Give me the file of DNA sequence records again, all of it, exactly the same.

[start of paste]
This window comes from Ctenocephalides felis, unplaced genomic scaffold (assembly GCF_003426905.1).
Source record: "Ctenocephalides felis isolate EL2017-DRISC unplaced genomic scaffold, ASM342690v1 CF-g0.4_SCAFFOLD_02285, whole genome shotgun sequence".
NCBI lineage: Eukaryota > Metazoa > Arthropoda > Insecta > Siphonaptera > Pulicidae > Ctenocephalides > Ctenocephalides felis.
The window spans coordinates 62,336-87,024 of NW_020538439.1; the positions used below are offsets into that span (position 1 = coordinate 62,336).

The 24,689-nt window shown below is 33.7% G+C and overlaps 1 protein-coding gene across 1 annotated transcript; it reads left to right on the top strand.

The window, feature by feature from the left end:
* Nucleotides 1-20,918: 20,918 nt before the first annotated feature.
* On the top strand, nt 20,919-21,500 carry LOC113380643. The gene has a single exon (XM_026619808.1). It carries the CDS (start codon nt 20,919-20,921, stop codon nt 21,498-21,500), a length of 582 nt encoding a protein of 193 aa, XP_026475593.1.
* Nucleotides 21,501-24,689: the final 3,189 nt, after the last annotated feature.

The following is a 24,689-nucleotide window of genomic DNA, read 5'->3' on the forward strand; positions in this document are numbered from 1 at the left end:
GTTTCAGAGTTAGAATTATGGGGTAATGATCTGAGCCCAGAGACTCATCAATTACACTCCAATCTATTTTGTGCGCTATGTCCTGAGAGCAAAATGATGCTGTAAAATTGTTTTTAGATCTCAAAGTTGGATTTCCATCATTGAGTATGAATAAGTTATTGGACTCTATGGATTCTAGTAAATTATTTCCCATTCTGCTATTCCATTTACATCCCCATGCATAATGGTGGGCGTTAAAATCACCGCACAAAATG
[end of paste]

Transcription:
This window comes from Ctenocephalides felis, unplaced genomic scaffold (assembly GCF_003426905.1).
Source record: "Ctenocephalides felis isolate EL2017-DRISC unplaced genomic scaffold, ASM342690v1 CF-g0.4_SCAFFOLD_02285, whole genome shotgun sequence".
NCBI lineage: Eukaryota > Metazoa > Arthropoda > Insecta > Siphonaptera > Pulicidae > Ctenocephalides > Ctenocephalides felis.
The window spans coordinates 62,336-87,024 of NW_020538439.1; the positions used below are offsets into that span (position 1 = coordinate 62,336).

The 24,689-nt window shown below is 33.7% G+C and overlaps 1 protein-coding gene across 1 annotated transcript; it reads left to right on the top strand.

The window, feature by feature from the left end:
* Nucleotides 1-20,918: 20,918 nt before the first annotated feature.
* On the top strand, nt 20,919-21,500 carry LOC113380643. The gene has a single exon (XM_026619808.1). It carries the CDS (start codon nt 20,919-20,921, stop codon nt 21,498-21,500), a length of 582 nt encoding a protein of 193 aa, XP_026475593.1.
* Nucleotides 21,501-24,689: the final 3,189 nt, after the last annotated feature.

The following is a 24,689-nucleotide window of genomic DNA, read 5'->3' on the forward strand; positions in this document are numbered from 1 at the left end:
GTTTCAGAGTTAGAATTATGGGGTAATGATCTGAGCCCAGAGACTCATCAATTACACTCCAATCTATTTTGTGCGCTATGTCCTGAGAGCAAAATGATGCTGTAAAATTGTTTTTAGATCTCAAAGTTGGATTTCCATCATTGAGTATGAATAAGTTATTGGACTCTATGGATTCTAGTAAATTATTTCCCATTCTGCTATTCCATTTACATCCCCATGCATAATGGTGGGCGTTAAAATCACCGCACAAAATG